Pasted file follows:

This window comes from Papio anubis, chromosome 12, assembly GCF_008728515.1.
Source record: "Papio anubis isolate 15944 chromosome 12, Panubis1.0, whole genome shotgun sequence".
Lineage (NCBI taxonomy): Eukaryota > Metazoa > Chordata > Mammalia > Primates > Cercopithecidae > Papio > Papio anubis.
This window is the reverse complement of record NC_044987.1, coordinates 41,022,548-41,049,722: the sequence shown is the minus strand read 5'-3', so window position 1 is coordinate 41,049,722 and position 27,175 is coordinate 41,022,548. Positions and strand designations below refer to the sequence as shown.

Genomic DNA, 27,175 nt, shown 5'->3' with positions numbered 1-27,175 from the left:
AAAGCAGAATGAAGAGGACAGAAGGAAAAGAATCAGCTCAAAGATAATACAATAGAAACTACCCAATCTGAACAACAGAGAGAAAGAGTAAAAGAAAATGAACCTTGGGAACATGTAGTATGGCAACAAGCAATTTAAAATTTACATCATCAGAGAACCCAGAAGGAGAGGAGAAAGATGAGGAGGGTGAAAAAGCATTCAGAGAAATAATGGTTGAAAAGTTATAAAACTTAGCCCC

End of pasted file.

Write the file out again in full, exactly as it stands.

This window comes from Papio anubis, chromosome 12, assembly GCF_008728515.1.
Source record: "Papio anubis isolate 15944 chromosome 12, Panubis1.0, whole genome shotgun sequence".
Lineage (NCBI taxonomy): Eukaryota > Metazoa > Chordata > Mammalia > Primates > Cercopithecidae > Papio > Papio anubis.
This window is the reverse complement of record NC_044987.1, coordinates 41,022,548-41,049,722: the sequence shown is the minus strand read 5'-3', so window position 1 is coordinate 41,049,722 and position 27,175 is coordinate 41,022,548. Positions and strand designations below refer to the sequence as shown.

Genomic DNA, 27,175 nt, shown 5'->3' with positions numbered 1-27,175 from the left:
AAAGCAGAATGAAGAGGACAGAAGGAAAAGAATCAGCTCAAAGATAATACAATAGAAACTACCCAATCTGAACAACAGAGAGAAAGAGTAAAAGAAAATGAACCTTGGGAACATGTAGTATGGCAACAAGCAATTTAAAATTTACATCATCAGAGAACCCAGAAGGAGAGGAGAAAGATGAGGAGGGTGAAAAAGCATTCAGAGAAATAATGGTTGAAAAGTTATAAAACTTAGCCCC